Adapting and Devising Projective Methods for Special Purposes

  • A. I. Rabin


Conventional projective techniques have been, from the start, primarily used as clinical and research instruments for the study of the “total personality.” One of the major characteristics which define projective methods, according to some authors, is their multi-dimensionality. Methods such as the Rorschach and TAT attempt a complete and global description of personality and its dynamics. The approach has been primarily idiographic—utilizing Gestalt principles—in which the interrelationships of a multiplicity of personality variables, traits, attitudes, characteristics, sentiments, and motives have been described and delineated with varying degrees of completeness. In clinical situations, diagnostic descriptions and formulations based on these constellations of characteristics have been the final result.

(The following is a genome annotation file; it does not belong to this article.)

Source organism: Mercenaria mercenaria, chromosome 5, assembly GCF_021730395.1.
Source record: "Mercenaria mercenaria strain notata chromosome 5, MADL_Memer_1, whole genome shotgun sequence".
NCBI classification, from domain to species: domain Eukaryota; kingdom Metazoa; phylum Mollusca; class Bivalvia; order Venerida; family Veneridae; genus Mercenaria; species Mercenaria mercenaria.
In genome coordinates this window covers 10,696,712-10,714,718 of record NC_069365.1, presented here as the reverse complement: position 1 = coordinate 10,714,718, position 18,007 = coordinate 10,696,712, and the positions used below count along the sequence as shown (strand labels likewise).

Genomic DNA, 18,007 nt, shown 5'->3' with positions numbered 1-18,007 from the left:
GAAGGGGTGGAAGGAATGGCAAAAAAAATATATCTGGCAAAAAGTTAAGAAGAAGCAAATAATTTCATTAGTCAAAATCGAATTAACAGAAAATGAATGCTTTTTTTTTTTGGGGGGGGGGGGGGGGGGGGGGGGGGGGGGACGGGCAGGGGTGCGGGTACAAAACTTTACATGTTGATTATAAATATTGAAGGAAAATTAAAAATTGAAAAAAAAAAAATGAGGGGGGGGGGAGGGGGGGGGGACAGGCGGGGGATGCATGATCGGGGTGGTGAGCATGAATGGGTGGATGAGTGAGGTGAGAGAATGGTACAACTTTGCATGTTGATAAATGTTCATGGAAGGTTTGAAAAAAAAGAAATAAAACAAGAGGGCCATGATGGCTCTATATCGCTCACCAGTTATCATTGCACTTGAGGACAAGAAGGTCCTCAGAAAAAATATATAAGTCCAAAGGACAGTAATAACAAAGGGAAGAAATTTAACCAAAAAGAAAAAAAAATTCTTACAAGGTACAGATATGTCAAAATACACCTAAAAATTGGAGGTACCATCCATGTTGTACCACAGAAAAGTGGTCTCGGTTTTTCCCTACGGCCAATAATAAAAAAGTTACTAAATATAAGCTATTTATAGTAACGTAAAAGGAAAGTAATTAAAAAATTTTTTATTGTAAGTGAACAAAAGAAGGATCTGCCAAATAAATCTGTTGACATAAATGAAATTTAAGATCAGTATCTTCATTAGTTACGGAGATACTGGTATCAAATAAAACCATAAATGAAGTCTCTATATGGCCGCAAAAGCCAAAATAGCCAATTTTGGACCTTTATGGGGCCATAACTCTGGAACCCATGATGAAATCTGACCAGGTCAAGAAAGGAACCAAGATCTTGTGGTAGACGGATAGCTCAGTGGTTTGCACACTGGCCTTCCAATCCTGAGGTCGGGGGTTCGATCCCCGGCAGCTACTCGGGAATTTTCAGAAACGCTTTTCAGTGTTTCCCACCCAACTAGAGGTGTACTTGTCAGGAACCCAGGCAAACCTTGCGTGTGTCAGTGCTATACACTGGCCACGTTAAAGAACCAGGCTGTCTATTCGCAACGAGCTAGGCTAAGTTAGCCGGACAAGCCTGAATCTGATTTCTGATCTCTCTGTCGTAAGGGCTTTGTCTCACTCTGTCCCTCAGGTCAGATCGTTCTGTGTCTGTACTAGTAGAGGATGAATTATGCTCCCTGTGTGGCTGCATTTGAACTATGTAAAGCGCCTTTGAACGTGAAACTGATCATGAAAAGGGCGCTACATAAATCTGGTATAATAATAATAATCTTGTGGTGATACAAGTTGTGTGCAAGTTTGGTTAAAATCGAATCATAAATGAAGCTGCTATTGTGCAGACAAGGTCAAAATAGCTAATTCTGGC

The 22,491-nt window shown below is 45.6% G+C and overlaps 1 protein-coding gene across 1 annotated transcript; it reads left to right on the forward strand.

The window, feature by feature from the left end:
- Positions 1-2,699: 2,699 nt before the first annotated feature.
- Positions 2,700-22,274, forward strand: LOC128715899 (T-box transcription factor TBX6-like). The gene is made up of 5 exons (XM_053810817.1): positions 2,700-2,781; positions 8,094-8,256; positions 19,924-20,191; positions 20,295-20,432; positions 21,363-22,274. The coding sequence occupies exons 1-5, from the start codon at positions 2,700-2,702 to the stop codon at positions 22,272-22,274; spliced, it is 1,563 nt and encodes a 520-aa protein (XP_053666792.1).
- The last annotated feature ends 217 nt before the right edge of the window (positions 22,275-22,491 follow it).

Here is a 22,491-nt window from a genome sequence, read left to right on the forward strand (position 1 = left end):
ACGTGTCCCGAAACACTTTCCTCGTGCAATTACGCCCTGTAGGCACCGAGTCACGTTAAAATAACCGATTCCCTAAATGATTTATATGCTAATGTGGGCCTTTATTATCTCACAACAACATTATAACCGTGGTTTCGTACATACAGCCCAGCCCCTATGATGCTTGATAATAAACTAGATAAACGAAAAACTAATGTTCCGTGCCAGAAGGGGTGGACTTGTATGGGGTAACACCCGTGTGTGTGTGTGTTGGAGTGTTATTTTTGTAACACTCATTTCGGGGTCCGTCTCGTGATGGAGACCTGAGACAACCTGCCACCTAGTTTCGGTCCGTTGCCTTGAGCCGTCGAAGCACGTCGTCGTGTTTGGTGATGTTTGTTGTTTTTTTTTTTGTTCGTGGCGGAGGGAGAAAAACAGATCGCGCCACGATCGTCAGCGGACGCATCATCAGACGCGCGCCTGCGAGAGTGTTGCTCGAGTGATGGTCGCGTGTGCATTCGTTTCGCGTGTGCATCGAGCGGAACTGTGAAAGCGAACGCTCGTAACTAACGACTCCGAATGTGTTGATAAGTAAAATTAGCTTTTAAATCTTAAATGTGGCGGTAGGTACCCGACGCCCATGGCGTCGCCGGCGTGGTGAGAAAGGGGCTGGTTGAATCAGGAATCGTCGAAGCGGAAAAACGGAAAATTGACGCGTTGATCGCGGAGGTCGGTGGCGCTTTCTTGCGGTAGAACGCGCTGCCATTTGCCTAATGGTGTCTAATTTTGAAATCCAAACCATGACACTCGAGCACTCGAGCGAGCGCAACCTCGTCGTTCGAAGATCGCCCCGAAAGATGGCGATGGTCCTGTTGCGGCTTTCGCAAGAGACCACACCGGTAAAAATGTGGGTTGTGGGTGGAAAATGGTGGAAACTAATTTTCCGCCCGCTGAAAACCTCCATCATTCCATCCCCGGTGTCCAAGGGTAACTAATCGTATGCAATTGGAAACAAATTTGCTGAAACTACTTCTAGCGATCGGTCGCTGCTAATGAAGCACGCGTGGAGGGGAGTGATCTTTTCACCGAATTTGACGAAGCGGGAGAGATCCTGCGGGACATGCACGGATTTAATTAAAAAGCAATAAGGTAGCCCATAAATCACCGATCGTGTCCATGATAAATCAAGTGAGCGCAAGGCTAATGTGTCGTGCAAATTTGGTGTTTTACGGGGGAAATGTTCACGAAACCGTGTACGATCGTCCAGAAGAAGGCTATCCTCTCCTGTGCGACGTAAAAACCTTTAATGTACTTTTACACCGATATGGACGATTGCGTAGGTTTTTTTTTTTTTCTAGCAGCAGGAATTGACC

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© Springer Science+Business Media New York 1968

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  • A. I. Rabin

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